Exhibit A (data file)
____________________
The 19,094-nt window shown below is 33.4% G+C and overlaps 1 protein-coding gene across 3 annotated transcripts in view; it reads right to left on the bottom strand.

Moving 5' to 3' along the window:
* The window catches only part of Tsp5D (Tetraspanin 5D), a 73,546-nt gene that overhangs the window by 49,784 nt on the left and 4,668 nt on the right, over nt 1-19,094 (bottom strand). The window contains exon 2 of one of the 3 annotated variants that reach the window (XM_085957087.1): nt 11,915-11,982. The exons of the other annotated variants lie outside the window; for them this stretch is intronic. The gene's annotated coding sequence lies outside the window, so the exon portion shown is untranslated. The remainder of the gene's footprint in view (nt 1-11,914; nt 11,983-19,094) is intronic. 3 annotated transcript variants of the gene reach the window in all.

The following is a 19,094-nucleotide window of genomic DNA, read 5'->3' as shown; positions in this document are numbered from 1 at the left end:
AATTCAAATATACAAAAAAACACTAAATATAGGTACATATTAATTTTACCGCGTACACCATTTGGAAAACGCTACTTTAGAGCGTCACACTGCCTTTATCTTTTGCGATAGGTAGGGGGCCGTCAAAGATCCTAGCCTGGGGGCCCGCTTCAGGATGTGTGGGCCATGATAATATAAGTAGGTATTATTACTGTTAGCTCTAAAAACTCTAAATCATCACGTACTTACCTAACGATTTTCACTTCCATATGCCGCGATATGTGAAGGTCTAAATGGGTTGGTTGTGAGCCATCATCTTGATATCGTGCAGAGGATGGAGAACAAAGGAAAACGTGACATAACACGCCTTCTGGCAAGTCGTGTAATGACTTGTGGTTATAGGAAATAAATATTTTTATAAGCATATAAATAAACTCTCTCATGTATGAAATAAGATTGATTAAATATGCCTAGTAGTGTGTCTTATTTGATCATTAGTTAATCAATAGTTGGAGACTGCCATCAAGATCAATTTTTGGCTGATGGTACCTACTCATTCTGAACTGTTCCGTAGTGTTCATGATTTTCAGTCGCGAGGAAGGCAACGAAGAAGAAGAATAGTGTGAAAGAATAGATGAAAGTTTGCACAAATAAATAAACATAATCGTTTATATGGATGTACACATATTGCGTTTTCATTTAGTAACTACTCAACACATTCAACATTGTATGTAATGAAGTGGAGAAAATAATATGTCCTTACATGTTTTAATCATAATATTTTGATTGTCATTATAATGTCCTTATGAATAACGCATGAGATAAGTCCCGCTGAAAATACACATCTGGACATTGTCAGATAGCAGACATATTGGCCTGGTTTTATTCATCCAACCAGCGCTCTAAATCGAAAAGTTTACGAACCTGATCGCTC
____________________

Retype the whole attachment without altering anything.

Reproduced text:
The 19,094-nt window shown below is 33.4% G+C and overlaps 1 protein-coding gene across 3 annotated transcripts in view; it reads right to left on the bottom strand.

Moving 5' to 3' along the window:
* The window catches only part of Tsp5D (Tetraspanin 5D), a 73,546-nt gene that overhangs the window by 49,784 nt on the left and 4,668 nt on the right, over nt 1-19,094 (bottom strand). The window contains exon 2 of one of the 3 annotated variants that reach the window (XM_085957087.1): nt 11,915-11,982. The exons of the other annotated variants lie outside the window; for them this stretch is intronic. The gene's annotated coding sequence lies outside the window, so the exon portion shown is untranslated. The remainder of the gene's footprint in view (nt 1-11,914; nt 11,983-19,094) is intronic. 3 annotated transcript variants of the gene reach the window in all.

The following is a 19,094-nucleotide window of genomic DNA, read 5'->3' as shown; positions in this document are numbered from 1 at the left end:
AATTCAAATATACAAAAAAACACTAAATATAGGTACATATTAATTTTACCGCGTACACCATTTGGAAAACGCTACTTTAGAGCGTCACACTGCCTTTATCTTTTGCGATAGGTAGGGGGCCGTCAAAGATCCTAGCCTGGGGGCCCGCTTCAGGATGTGTGGGCCATGATAATATAAGTAGGTATTATTACTGTTAGCTCTAAAAACTCTAAATCATCACGTACTTACCTAACGATTTTCACTTCCATATGCCGCGATATGTGAAGGTCTAAATGGGTTGGTTGTGAGCCATCATCTTGATATCGTGCAGAGGATGGAGAACAAAGGAAAACGTGACATAACACGCCTTCTGGCAAGTCGTGTAATGACTTGTGGTTATAGGAAATAAATATTTTTATAAGCATATAAATAAACTCTCTCATGTATGAAATAAGATTGATTAAATATGCCTAGTAGTGTGTCTTATTTGATCATTAGTTAATCAATAGTTGGAGACTGCCATCAAGATCAATTTTTGGCTGATGGTACCTACTCATTCTGAACTGTTCCGTAGTGTTCATGATTTTCAGTCGCGAGGAAGGCAACGAAGAAGAAGAATAGTGTGAAAGAATAGATGAAAGTTTGCACAAATAAATAAACATAATCGTTTATATGGATGTACACATATTGCGTTTTCATTTAGTAACTACTCAACACATTCAACATTGTATGTAATGAAGTGGAGAAAATAATATGTCCTTACATGTTTTAATCATAATATTTTGATTGTCATTATAATGTCCTTATGAATAACGCATGAGATAAGTCCCGCTGAAAATACACATCTGGACATTGTCAGATAGCAGACATATTGGCCTGGTTTTATTCATCCAACCAGCGCTCTAAATCGAAAAGTTTACGAACCTGATCGCTC